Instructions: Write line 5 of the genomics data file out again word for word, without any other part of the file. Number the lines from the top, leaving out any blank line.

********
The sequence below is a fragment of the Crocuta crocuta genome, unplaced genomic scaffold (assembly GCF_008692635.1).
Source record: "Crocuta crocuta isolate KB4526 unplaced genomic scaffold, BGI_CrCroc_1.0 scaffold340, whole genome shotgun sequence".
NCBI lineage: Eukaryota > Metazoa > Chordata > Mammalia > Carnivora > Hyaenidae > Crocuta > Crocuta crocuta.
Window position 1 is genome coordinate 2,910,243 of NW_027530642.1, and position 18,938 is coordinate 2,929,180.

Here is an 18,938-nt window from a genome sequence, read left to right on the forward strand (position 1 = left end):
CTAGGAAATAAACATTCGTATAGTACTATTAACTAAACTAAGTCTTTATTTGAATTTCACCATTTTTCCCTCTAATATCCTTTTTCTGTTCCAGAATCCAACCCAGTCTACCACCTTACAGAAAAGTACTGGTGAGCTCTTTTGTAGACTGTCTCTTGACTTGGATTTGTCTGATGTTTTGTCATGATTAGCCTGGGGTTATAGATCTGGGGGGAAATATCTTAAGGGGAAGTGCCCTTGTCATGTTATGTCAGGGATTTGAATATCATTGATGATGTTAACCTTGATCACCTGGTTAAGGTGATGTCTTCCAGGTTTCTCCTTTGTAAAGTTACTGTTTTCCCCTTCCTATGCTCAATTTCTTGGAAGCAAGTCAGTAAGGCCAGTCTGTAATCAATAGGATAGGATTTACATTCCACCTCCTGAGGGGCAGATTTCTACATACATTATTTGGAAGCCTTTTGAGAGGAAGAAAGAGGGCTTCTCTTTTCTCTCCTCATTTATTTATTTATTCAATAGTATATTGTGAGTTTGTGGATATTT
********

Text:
Here is an 18,938-nt window from a genome sequence, read left to right on the forward strand (position 1 = left end):